edited by Meagan Ayer et al.

Roots, Stems, and Bases

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24. The body of a word, to which the terminations are attached, is called the stem. The stem contains the idea of the word without relations; but, except in the first part of a compound (as, arti-fex, artificer), it cannot ordinarily be used without some termination to express them.1

Thus the stem vōc- denotes voice; with -s added it becomes vōx (a voice or the voice) as the subject or agent of an action; with -is it becomes vōcis, and signifies of a voice.

Note— The stem is in many forms so united with the termination that a comparison with other forms is necessary to determine it.

25. A root is the simplest form attainable by separating a word into its component parts. Such a form contains the main idea of the word in a very general sense, and is common also to other words either in the same language or in kindred languages.2 

Thus the root of the stem vōc- is VOC, which does not mean to call, or I call, or calling, but merely expresses vaguely the idea of calling, and cannot be used as a part of speech without terminations. With ā- it becomes vocā-, the stem of vocāre (to call); with āv- it is the stem of vocāvit (he called); with āto- it becomes the stem of vocātus (called); with -ātiōn- it becomes the stem of vocātiōnis (of a calling). With its vowel lengthened it becomes the stem of vōxvōc-is (a voice: that by which we call). This stem vōc-, with -ālis added, means belonging to a voice; with -ŭlaa little voice.

Note— In inflected languages, words are built up from roots, which at a very early time were used alone to express ideas, as is now done in Chinese. Roots are modified into stems, which, by inflection, become fully formed words. The process by which roots are modified, in the various forms of derivatives and compounds, is called stem building. The whole of this process is originally one of composition, by which significant endings are added one after another to forms capable of pronunciation and conveying a meaning. Roots had long ceased to be recognized as such before Latin existed as a separate language. Consequently the forms which we assume as Latin roots never really existed in Latin, but are the representatives of forms used earlier.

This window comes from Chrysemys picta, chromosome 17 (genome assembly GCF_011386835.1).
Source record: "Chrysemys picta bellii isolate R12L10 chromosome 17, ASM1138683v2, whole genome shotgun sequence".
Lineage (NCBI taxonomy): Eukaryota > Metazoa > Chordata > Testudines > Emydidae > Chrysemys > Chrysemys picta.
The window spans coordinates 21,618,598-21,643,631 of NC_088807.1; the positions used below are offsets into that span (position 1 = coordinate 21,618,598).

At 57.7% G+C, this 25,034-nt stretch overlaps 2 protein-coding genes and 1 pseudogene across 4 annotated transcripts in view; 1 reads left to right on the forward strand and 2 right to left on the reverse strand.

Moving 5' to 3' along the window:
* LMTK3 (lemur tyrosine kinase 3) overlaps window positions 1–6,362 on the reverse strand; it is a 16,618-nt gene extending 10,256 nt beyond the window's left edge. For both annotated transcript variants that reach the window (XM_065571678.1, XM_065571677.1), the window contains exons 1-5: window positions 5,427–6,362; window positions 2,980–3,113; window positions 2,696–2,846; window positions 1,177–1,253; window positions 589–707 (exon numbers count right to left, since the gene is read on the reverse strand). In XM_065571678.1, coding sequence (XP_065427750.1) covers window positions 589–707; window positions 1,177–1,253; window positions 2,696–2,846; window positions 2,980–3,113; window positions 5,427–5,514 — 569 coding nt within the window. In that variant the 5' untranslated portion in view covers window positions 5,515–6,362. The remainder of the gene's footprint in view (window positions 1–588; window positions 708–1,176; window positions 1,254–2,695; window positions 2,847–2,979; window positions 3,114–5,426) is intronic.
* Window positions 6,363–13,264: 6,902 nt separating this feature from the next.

26. The Stem may be the same as the root: duc-is (of a leader), fer-t (he bears); but it is more frequently formed from the root—

  1. By changing or lengthening its vowel.

    scob-s (sawdustSCAB, shave)
    rēg-is (of a king; REG, direct)
    vōc-is (of a voice; VOC, call).

  2. By the addition of a simple suffix (originally another root).

    fugā-, stem of fuga (flight; FUG + ā-)
    regi-s (you rule REG + stem ending e/o-)
    sini-t (he allows SI + ne/o-).3

  3. By two or more of these methods.

    dūci-t (he leads; DUC + stem-ending e/o-)

  4. By derivation and composition, following the laws of development peculiar to the language. (See §§ 227 ff.)

27. The base is that part of a word which is unchanged in inflection:

serv- in servus
mēns- in mēnsa
īgn- in īgnis

a. The Base and the Stem are often identical, as in many consonant stems of nouns (as, rēg- in rēg-is). If, however, the stem ends in a vowel, the latter does not appear in the base, but is variously combined with the inflectional termination. Thus the stem of servus is servo-; that of mēnsamēnsā-; that of īgnisīgni-.

28. Inflectional terminations are variously modified by combination with the final vowel or consonant of the Stem, and thus the various forms of Declension and Conjugation (see § 36§ 164) developed.



1. Another exception is the imperative second person singular in -e (as, rege).

2. For example, the root STA is found in the Sanskrit tishthami, Greek ἵστημι, Latin sistere and stāre, German fteben, and English stand.

3. These suffixes are Indo-European stem-endings.